Pairs well with: other horror anthology films of the time: the Creepshow movies and Tales From the Darkside: The Movie, as well as the television shows Amazing Stories and Tales From the Crypt.

TV Review: The World According to Jeff Goldblum (2019- )

Original Run: November 12th, 2019 – current
Created by: National Geographic
Directed by: various
Cast: Jeff Goldblum

National Geographic, Nutopia, Disney+, 12 Episodes (so far), 30 Minutes (per episode)

Review:

While the first season of The World According to Jeff Goldblum isn’t done streaming yet, I didn’t want to wait too long to review it, as it was part of Disney+’s launch two months ago.

Plus, I get the gist of it enough to review it at this point.

The show stars Jeff Goldblum, who also is an executive producer. It’s made by National Geographic and I’m not sure if it was originally intended to be broadcast on Disney+ or if that became part of National Geographic’s deal with the service after production had started.

Needless to say, Goldblum has found a home at Disney, especially after captivating fans with his performance in Disney/Marvel’s Thor: Ragnarok.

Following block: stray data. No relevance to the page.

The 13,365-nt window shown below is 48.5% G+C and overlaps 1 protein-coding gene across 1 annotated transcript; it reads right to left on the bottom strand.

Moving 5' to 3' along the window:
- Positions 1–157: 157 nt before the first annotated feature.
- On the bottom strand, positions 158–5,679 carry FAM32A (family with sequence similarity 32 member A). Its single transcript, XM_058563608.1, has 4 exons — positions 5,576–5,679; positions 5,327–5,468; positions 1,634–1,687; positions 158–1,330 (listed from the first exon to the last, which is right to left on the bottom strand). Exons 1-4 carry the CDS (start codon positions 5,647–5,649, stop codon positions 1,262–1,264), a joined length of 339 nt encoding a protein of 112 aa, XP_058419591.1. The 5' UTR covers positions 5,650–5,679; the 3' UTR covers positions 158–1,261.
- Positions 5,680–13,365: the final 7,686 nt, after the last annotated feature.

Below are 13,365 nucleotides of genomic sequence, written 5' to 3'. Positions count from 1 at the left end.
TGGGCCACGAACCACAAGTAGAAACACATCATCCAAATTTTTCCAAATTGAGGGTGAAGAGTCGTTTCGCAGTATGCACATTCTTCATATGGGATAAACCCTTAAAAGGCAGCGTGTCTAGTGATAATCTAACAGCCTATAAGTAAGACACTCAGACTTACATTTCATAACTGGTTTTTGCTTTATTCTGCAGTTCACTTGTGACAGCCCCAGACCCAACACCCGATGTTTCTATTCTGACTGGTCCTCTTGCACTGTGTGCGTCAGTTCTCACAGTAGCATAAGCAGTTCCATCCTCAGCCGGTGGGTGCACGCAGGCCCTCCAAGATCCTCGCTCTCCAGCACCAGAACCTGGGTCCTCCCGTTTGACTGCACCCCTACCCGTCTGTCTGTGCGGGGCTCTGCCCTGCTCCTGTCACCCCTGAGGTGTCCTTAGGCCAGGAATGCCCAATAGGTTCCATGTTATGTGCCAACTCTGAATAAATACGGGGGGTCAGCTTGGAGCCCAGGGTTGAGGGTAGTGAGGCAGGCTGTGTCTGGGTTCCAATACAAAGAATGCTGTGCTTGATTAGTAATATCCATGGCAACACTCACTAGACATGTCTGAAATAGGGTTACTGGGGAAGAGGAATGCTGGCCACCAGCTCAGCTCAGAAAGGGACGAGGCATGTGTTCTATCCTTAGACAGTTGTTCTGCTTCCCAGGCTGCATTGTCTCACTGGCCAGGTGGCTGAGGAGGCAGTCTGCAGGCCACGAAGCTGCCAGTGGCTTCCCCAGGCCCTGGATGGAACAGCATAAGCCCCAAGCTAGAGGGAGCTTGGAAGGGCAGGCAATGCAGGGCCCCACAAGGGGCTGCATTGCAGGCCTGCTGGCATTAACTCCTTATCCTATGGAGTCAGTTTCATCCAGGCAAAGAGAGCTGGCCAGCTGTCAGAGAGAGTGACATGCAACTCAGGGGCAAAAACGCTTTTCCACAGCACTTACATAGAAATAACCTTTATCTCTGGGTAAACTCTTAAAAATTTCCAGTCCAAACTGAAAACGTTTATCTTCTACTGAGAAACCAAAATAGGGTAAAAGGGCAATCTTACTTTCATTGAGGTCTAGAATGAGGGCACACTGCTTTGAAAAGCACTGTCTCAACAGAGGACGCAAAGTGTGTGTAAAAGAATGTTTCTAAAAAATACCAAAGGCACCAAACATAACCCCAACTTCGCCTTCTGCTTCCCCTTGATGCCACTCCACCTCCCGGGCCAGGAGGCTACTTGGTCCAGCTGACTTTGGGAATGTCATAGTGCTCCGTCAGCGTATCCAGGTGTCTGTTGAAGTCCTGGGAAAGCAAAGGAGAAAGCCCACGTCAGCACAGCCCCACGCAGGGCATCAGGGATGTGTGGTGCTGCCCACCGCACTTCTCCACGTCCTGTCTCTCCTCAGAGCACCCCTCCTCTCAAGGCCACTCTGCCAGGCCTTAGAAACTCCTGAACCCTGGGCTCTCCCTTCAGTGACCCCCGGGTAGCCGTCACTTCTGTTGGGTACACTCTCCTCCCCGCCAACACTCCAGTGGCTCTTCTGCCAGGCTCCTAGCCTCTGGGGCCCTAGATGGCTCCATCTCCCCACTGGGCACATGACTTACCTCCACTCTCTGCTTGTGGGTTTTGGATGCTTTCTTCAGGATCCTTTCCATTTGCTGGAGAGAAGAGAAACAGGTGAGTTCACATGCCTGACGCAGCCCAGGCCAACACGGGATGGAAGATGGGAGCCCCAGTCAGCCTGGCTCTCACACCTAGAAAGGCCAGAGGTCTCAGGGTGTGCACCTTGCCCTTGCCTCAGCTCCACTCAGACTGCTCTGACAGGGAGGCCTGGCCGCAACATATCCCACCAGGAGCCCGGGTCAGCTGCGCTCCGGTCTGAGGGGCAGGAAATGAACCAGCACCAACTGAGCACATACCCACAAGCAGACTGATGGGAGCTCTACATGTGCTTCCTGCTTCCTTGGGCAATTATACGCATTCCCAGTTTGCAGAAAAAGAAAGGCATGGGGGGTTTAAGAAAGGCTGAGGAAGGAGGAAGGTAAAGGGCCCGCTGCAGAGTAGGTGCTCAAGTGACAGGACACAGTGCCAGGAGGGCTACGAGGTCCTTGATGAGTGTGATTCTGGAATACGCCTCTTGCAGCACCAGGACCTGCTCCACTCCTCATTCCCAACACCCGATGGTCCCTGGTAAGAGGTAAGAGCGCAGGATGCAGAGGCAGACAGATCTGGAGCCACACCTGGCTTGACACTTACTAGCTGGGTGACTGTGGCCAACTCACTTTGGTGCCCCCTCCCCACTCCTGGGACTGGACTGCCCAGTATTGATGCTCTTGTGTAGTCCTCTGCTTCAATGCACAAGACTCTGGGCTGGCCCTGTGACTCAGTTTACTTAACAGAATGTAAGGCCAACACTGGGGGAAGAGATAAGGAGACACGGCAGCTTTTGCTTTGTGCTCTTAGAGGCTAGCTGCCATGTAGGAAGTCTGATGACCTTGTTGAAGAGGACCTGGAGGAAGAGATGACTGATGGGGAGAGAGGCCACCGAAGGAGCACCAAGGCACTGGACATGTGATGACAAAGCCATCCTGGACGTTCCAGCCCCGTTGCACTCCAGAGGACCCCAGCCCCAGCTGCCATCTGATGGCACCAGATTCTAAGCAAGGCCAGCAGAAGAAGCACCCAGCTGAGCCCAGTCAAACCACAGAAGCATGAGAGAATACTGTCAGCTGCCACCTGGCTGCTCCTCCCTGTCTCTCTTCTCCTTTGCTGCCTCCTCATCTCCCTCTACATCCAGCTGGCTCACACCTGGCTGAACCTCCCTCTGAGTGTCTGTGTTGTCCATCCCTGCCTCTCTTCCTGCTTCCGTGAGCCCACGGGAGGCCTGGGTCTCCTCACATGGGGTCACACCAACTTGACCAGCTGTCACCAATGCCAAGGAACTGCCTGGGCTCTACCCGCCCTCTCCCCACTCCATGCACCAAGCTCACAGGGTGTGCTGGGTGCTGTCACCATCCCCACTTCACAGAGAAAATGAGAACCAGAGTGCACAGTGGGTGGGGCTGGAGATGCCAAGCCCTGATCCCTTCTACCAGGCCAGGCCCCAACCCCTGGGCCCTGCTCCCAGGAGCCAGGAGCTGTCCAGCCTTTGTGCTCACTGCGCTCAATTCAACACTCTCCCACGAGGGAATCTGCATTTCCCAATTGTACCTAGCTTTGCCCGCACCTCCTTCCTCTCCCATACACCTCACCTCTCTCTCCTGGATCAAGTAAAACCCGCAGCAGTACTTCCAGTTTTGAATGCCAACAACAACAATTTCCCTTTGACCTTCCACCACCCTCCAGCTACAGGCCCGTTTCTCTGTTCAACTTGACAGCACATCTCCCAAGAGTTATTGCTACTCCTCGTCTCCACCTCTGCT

Goldblum’s special charm, charisma and unique panache is on full display in this show, as he dives into different things that are all a part of Americana. He looks at sneakers, barbecue, cycling, ice cream, tattoos, denim and more.

What makes the show kind of cool, other than it being hosted by Goldblum, is that he didn’t study up on anything and pretty much deep dives into these things blindly and with just the knowledge from his own personal experiences.

I don’t think that this is a show that’s going to make or break Disney+ but Jeff Goldblum really gives it his all and entertains while informing the viewer. It’s a cool show that’s charming and amusing with a host whose energy and curiosity are infectious.

Rating: 8/10

Film Review: Operation Double 007 (1967)

Also known as: O.K. Connery (original title), Operation Kid Brother (US), Kid Brother (US informal title), Divided Evil (alternative title), Secret Agent 00 (Germany)
Release Date: April 20th, 1967 (Italy)
Directed by: Alberto De Martino
Written by: Paolo Levi, Frank Walker, Stanley Wright, Stefano Canzio
Music by: Ennio Morricone, Bruno Nicolai
Cast: Neil Connery, Daniela Bianchi, Adolfo Celi, Agata Flori, Bernard Lee, Anthony Dawson, Lois Maxwell, Yachuco Yama

Produzione D.S. (Dario Sabatello), 104 Minutes

Review:

“It’s going to blow up soon. Maybe even tomorrow. With you on board.” – Dr. Neil Connery, “You read too many novels by Fleming.” – Maya

As I’m getting close to finishing my quest of reviewing all the movies showcased on Mystery Science Theater 3000, I saved one of the best pictures for last. That was partially by design, as I remembered seeing this years ago, was somewhat captivated by it and wanted to save something I liked (or was at least interested in) for the tail end of my long journey.